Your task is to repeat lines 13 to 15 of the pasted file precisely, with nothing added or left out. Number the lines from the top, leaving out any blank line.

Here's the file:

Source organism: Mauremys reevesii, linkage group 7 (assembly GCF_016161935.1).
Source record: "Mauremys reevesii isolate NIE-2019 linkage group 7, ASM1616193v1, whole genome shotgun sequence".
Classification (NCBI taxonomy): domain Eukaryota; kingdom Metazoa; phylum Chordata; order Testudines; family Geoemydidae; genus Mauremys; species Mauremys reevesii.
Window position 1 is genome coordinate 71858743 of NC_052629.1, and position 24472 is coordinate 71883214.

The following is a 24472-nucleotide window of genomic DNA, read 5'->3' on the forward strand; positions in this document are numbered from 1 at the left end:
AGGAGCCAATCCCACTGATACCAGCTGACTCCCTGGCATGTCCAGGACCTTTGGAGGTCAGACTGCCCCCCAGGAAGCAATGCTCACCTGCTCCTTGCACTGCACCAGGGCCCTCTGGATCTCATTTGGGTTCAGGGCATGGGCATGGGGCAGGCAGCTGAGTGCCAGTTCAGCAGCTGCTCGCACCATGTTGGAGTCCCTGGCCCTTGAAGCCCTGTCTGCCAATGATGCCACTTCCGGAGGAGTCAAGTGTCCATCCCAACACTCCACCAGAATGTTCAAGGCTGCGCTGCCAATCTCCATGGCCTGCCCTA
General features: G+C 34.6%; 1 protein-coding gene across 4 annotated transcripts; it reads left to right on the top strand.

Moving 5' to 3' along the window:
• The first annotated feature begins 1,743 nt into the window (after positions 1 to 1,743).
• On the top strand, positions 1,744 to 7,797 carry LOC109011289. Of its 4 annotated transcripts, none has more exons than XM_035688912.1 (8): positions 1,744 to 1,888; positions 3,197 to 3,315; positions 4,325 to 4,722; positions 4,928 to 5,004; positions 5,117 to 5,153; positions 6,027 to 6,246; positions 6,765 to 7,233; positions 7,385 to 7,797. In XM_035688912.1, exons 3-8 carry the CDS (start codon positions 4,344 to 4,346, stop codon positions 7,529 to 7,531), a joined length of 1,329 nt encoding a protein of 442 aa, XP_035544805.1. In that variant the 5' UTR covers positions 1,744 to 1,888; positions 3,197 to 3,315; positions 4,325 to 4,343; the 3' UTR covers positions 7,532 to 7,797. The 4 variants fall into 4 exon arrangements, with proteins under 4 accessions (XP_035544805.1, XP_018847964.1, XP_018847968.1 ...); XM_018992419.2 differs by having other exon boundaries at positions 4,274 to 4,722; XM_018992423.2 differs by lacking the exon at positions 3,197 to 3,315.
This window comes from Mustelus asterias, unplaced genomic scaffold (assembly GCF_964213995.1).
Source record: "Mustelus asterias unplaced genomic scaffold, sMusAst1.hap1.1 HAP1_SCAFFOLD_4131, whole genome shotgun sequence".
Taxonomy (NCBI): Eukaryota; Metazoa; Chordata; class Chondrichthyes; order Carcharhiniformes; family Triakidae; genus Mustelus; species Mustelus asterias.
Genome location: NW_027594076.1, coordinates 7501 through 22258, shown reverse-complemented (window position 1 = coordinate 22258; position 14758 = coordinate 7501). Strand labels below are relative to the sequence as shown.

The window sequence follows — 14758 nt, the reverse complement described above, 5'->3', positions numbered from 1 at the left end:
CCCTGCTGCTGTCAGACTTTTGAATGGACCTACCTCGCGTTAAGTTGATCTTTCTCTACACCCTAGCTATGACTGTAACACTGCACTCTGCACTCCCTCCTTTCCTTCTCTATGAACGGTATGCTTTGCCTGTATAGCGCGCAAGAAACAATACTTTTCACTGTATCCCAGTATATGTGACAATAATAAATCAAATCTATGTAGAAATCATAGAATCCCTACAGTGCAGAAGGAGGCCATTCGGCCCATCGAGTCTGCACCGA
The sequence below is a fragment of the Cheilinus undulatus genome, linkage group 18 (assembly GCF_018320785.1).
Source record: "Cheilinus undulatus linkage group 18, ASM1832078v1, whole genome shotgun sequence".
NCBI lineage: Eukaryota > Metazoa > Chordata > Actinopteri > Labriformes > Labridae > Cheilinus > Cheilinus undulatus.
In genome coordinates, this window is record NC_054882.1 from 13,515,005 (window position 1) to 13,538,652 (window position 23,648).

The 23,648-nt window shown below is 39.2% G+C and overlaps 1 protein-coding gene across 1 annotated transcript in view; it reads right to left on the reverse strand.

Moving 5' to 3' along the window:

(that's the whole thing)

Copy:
Taxonomy (NCBI): Eukaryota; Metazoa; Chordata; class Chondrichthyes; order Carcharhiniformes; family Triakidae; genus Mustelus; species Mustelus asterias.
Genome location: NW_027594076.1, coordinates 7501 through 22258, shown reverse-complemented (window position 1 = coordinate 22258; position 14758 = coordinate 7501). Strand labels below are relative to the sequence as shown.

The window sequence follows — 14758 nt, the reverse complement described above, 5'->3', positions numbered from 1 at the left end: